Talk about a rollercoaster week. Cadwalader began it by confirming that its head of antitrust, Rick Rule, had scooped a role on one of the deals of the year, Microsoft’s $44.6bn bid for Yahoo!
Cadwalader’s public yahoos lasted 24 hours. The next day (Tuesday 5 February), it released its year-end figures. They showed a drop in profit of 6 per cent, giving Cads the distinction of becoming the first US firm to post a fall in the bottom line for 2007 (it has since been joined by Heller Ehrman and Howrey, which bettered Cadwalader with a 17.5 per cent fall in profits).
Twenty-four hours after that, Cads was back in the news. This time the firm known for having bet and eventually losing on capital markets and structured finance was taking another punt, on private equity. As we reported on Wednesday (6 February), Cadwalader made an audacious raid on Latham & Watkins, snaring that firm’s global co-head of private equity, Ron Hopkinson, and vowing to build a ‘top tier’ practice.
We can barely wait for the next instalment.
As for Latham, as you might expect sources close to the firm are playing down the loss of Hopkinson, claiming (fairly justifiably and in the typical Latham nicest possible way) that he was only one partner in a hefty group.
What does seem clear is that the firm’s key relationships with private equity titans such as Carlyle are rock solid.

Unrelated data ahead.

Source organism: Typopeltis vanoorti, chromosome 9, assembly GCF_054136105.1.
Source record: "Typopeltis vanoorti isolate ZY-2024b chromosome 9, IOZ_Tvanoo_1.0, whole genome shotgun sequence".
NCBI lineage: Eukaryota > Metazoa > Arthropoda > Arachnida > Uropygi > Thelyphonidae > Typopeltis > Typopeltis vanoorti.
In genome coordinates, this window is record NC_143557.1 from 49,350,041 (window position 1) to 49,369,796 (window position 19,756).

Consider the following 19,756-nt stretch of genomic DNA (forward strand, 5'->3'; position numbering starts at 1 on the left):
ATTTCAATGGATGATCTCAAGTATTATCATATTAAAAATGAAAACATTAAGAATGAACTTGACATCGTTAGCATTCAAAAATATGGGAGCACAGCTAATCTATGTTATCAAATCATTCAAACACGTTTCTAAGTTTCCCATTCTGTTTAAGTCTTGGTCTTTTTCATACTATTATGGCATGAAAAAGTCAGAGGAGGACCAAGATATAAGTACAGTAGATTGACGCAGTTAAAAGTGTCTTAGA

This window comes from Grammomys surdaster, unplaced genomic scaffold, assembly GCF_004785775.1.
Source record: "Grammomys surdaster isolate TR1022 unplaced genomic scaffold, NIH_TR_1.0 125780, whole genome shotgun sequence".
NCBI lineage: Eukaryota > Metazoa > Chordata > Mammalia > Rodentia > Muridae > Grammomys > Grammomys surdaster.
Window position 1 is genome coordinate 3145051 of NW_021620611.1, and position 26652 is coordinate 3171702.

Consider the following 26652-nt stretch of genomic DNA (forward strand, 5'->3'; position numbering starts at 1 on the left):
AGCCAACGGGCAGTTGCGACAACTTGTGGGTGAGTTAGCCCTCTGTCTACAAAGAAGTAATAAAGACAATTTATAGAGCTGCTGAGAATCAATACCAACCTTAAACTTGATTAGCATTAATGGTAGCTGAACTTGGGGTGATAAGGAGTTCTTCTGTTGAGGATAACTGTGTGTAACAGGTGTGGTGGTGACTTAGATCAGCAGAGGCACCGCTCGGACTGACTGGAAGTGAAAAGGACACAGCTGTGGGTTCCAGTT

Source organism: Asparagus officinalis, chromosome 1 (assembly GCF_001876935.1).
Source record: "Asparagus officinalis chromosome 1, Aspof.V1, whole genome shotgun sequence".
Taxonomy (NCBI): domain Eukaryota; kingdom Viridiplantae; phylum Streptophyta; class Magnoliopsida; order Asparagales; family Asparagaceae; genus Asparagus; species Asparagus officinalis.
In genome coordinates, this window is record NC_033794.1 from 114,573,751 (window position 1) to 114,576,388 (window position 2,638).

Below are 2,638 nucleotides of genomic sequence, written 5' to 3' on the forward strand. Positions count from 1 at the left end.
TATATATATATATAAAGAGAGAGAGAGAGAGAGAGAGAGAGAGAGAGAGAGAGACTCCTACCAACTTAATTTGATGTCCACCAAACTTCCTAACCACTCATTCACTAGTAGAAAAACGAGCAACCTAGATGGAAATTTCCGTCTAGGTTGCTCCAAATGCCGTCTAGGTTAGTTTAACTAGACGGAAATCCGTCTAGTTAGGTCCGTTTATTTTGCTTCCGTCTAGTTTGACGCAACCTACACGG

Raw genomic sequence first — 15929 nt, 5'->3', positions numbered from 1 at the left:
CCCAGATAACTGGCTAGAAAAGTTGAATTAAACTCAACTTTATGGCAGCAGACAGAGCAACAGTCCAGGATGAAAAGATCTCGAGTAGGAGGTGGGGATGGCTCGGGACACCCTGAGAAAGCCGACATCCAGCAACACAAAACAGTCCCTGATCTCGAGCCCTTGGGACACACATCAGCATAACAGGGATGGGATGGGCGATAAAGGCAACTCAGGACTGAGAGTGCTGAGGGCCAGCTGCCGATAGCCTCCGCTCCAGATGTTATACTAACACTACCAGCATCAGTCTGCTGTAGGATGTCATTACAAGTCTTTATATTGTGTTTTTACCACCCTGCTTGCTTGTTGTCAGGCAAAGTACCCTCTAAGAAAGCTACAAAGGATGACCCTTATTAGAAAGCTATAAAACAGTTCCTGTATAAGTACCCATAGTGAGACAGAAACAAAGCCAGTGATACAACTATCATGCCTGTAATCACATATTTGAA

Hopkinson was not the Carlyle relationship partner (that honour goes to Dan Lennon in DC), and even if he were, that client is institutionalised within Latham.
It will take more than the exit of one partner, however good and well liked, to see the back of Carlyle.
Good news for Cadwalader
What’s this? Cadwalader in good news shock.
There’s only one deal worth talking about this week: Microsoft’s $44.6bn bid for Yahoo! And, along with Simpson Thacher’s edging out of Sullivan & Cromwell to secure the lead M&A role, the talk right now is of Cadwalader partner Rick Rule and his success in bringing some much-needed cheer to his firm.
“Cadwalader may already have had a relationship with Microsoft but on the face of it, it seems remarkable that an individual who recently switched firms picked up such an enormous instruction,” said Martha Klein, a senior consultant at Mlegal Consulting in San Francisco. “A firm the size of Microsoft would typically have strong institutional relationships with law firms rather than a single individual.”
Rule, you will recall, joined Cads as head of antitrust only last April from Fried Frank. Microsoft has been a client of his for many years, stretching back to the 1990s when he was a key member of the team that negotiated a conclusion to an epic antitrust battle with the US Department of Justice.
With Cads still smarting from the negative press generated by its laying off of 35 associates last month, a fistful of Microsoft dollars in the pipeline will be very welcome. And Rule, such a recent arrival, will no doubt be celebrating.
Still, he’s going to have to work for his money. As one New York partner put it today (Monday 4 February), “[Microsoft general counsel] Brad Smith has been smoking dope if he really thinks this will complete by the second quarter of this year. That’s preposterous. This will take at least a year to 18 months if it gets done at all.”
And what is most likely to derail the deal? Antitrust.
Over to you, Rick.
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